One of Russia’s most tenacious myths involves the existence of incredible craftsmen whose superhuman skills are often applied to things that seem completely unnecessary at first sight. The classical image of Levsha (Lefty), who shod a steel flea in Nikolai Leskov’s 1881 short story The Tale of Cross-eyed Lefty from Tula and the Steel Flea, has become an intrinsic part of the national consciousness. One might also say that kinetic art— founded by the Russian constructivists, including Alexander Rodchenko, Karlis Johansons, and the Stenberg brothers—has the status of a national art, with kinetic artists considered heroes who can magically set such things as discs, cogwheels, lamps, and metal plaques in motion. Nikolai Panafidin, who creates fascinating kinetic objects, continues this practice, but with a new level of precision: his objects resemble micromodels of nature’s mysterious processes. They are universal prototypes of the genesis of different forms of life that we can observe thanks to the fantastic skill of this artist-inventor.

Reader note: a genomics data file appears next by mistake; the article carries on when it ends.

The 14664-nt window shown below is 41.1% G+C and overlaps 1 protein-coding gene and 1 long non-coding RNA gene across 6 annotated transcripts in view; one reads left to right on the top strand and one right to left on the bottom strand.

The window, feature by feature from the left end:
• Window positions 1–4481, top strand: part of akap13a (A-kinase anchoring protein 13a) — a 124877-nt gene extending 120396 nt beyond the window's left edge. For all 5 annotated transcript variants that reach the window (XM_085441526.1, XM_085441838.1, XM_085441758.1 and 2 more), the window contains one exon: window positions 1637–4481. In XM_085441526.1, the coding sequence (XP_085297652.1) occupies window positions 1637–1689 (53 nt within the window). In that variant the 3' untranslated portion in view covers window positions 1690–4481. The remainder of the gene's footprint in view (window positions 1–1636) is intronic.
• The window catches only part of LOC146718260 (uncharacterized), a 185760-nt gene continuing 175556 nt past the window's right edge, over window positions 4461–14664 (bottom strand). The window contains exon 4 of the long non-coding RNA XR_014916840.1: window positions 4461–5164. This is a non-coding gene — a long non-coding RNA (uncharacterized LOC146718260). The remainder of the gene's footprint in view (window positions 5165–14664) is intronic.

Nikolai Panafidin (b. 1955, Chelyabinsk, Russia) lives and works in Chelyabinsk. He graduated from the Chelyabinsk Industrial Vocational School and worked at the Ural Scientific Research Institute of Pipes from 1976 to 1993. In the 1990s, he produced kinetic props for clown Vyacheslav Polunin’s shows. He has worked with puppeteer Viktor Plotnikov since the 1990s. In 2015, he created kinetic objects for the show A Theoretical Model of Absolute Freedom by the Olga Pona Chelyabinsk Contemporary Dance Theater. Solo exhibitions include: Three Steps of Freedom Chelyabinsk State Museum of Fine Arts, Chelyabinsk (2016); Nikolai Panafidin: Kinetic Objects, Pumpenhaus Exhibition Hall, Munster (2016) and OkNo Gallery, Chelyabinsk (2015).